It's common knowledge that some careers make you a lot more money than others. If you want to make the big bucks, you have to be a CEO, a top professional athlete or maybe even play poker for a living (Dan Bilzerian, anyone?). If people hear you're going into social work, communications, or teaching (hey, guys), they say things like, "Wow, you must really love what you do!"... which is just euphemism for: "You're going to be poor, so I hope you at least won't hate your job."
It's frustrating on one end that people tend to respect people less if they are in careers that make less money. A CEO of a Fortune 500 company has got to be smarter and more important than a licensed counselor, right? Of course having a great deal of influence at a massive international company gives you power — and a lot of money — but what if that counselor helps someone cope with their crippling anxiety or brings someone back from the brink of suicide? Is their influence less important?
Most everyone will agree that being in a position of wealth and power does not make you a good person, but people still tend to believe that those who choose to major in art or philosophy are somehow less intelligent and less driven than people who major in engineering or finance. I don't think that's true.
Money makes a lot of people happy. In fact, research has shown that, while money alone doesn't lead to happiness, having an overall higher income and lack of stress about getting by every day does increase happiness in pretty much everyone. But I think what people seek with their college majors, future plans and career choices reflects their interests and what they seek to gain out of life.
I'm sure there are people out there who really have a passion for crunching numbers or would rather land a business deal than take a beach vacation, but I think that most people who seek careers in high-paying fields are seeking stability and/or power. They want to know they will get a secure job in exchange for their hard work in college and in the real world, and they hope to use the money they make at that job to ensure their future plans are secure. They might enjoy the feeling of working at a well-known company or having influence over hundreds of people who work under them. I think this is admirable. I want to emphasize that this is exactly what you should be doing if this is something you want. Your job makes a big difference in the lives of many people, and I don't discount that.
I, personally, have no interest in math or technology or business, and I have no athletic ability whatsoever. This counts me out of most high-paying fields right off the bat. A lot of people would say to throw my interests out the door and suck it up, but instead, I majored in public relations and psychology and minored in English. None of these fields go together incredibly usefully, and I didn't really know where I'd take them when I declared them all, but I knew I could make a career out of PR if need be and that I'd actually look forward to attending my psych and English classes in the meantime.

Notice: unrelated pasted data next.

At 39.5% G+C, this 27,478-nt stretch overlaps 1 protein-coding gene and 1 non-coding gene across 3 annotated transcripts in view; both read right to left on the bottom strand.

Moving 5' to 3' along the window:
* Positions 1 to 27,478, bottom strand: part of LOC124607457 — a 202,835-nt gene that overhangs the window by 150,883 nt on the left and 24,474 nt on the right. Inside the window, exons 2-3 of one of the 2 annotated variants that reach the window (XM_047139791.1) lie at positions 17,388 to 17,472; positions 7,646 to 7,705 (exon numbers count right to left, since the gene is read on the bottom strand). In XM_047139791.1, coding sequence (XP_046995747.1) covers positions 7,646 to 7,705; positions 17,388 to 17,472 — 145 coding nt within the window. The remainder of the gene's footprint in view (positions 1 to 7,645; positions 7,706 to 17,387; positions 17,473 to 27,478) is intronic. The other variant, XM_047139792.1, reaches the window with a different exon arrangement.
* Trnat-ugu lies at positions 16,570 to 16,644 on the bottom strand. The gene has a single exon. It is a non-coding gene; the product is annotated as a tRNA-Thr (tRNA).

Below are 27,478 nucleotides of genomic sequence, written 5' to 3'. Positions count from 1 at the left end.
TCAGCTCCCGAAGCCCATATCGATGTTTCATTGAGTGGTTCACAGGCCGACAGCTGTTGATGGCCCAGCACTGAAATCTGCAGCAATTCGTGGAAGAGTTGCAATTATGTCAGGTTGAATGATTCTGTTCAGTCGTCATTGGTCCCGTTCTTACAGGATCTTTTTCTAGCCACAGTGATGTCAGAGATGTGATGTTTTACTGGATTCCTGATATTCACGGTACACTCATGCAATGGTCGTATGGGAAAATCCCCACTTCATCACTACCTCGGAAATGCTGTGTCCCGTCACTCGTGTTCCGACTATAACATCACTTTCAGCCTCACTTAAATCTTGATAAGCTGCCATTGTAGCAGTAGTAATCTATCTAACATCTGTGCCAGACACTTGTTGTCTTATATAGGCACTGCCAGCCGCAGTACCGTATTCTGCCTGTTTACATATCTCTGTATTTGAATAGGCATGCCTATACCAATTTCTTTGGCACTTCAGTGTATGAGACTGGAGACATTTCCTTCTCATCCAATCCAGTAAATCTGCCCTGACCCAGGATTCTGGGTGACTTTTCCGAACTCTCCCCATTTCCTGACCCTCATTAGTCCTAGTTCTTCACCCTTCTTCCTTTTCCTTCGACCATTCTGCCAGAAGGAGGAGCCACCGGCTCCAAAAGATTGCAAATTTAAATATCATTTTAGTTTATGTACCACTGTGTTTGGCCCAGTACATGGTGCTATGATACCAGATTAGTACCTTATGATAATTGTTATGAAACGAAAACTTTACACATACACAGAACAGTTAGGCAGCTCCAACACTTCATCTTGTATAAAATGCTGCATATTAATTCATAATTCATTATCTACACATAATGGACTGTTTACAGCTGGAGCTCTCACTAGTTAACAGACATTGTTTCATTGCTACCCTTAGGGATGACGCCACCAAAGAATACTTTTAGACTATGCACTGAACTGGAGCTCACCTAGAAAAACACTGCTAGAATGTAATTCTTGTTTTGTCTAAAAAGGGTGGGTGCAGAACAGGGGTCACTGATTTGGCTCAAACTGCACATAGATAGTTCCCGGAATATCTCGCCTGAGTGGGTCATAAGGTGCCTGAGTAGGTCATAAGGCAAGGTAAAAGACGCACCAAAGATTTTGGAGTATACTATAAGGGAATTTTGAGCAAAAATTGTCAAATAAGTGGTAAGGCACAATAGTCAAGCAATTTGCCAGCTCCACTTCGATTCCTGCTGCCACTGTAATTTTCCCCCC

So, I'm going to be a high school science teacher next year. I will be working with Teach for America in Nashville, TN, and nothing has ever excited me or made me look forward to the future more than accepting that offer — not even getting into Penn State. People know about TFA, so I get a lot of congratulations about my acceptance, but they're always followed by comments about being careful with those inner city kids or how lucky I am to be living in the Midwest since I'll only be making a teacher's salary. I'm not naïve. I know this job is going to be really, really difficult and that I'll be living in a little apartment eating iceberg lettuce and Ramen and that I won't get to take any vacations other than when my parents fly me home for the holidays.
But I am so excited for the work I'm going to be doing and the hours I'm going to be putting in every day — and many days, that will be 12 hours. I love traveling and I love food, and I know I'm going to have to make sacrifices in vacations and eating out over the next couple of years, but those are sacrifices I'm willing to make.
I don't expect everyone to understand, just like I can't understand having the dedication to pursue a degree in neuroscience or the drive to take a finance career to eventually becoming the CFO of an international firm. But while I can't relate, I can respect it, and I do. I'm amazed at all the incredible places my friends and fellow seniors are headed after graduation. I love hearing people talk about their interests and their plans for the future, and I genuinely respect everyone's choices — from grad school to entry-level communications positions to backpacking Europe for a year to figure it all out.
All I ask is respect in return. Many big-name NFL players make literally 100 times more money than I will be making next year, and they certainly have fame and influence that I never will. But if I can make one student feel like he or she is smart and capable of success, or help one student pass the state's end-of-year exams for the first time, that's my version of winning a game or closing a business deal. I'm not saying I wouldn't love a vacation home or a private jet, I'm just saying there are other things I'm more interested in accomplishing in my career than making a lot of money ... at least for now.